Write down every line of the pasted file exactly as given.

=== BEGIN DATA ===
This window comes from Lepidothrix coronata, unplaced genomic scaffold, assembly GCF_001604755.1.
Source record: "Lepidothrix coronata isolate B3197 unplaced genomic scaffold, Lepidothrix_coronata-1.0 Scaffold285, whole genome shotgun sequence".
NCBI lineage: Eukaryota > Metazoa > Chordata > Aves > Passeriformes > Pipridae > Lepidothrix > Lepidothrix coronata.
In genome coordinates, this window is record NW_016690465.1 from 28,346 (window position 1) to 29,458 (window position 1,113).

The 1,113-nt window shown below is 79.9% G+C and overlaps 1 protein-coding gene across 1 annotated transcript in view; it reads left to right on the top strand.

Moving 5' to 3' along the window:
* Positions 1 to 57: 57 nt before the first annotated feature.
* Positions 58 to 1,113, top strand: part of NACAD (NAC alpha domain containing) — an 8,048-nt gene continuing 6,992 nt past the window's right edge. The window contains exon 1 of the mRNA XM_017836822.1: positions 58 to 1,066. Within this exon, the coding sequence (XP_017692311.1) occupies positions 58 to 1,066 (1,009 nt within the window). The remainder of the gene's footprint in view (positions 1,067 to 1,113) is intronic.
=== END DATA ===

This window comes from Lepidothrix coronata, unplaced genomic scaffold, assembly GCF_001604755.1.
Source record: "Lepidothrix coronata isolate B3197 unplaced genomic scaffold, Lepidothrix_coronata-1.0 Scaffold285, whole genome shotgun sequence".
NCBI lineage: Eukaryota > Metazoa > Chordata > Aves > Passeriformes > Pipridae > Lepidothrix > Lepidothrix coronata.
In genome coordinates, this window is record NW_016690465.1 from 28,346 (window position 1) to 29,458 (window position 1,113).

The 1,113-nt window shown below is 79.9% G+C and overlaps 1 protein-coding gene across 1 annotated transcript in view; it reads left to right on the top strand.

Moving 5' to 3' along the window:
* Positions 1 to 57: 57 nt before the first annotated feature.
* Positions 58 to 1,113, top strand: part of NACAD (NAC alpha domain containing) — an 8,048-nt gene continuing 6,992 nt past the window's right edge. The window contains exon 1 of the mRNA XM_017836822.1: positions 58 to 1,066. Within this exon, the coding sequence (XP_017692311.1) occupies positions 58 to 1,066 (1,009 nt within the window). The remainder of the gene's footprint in view (positions 1,067 to 1,113) is intronic.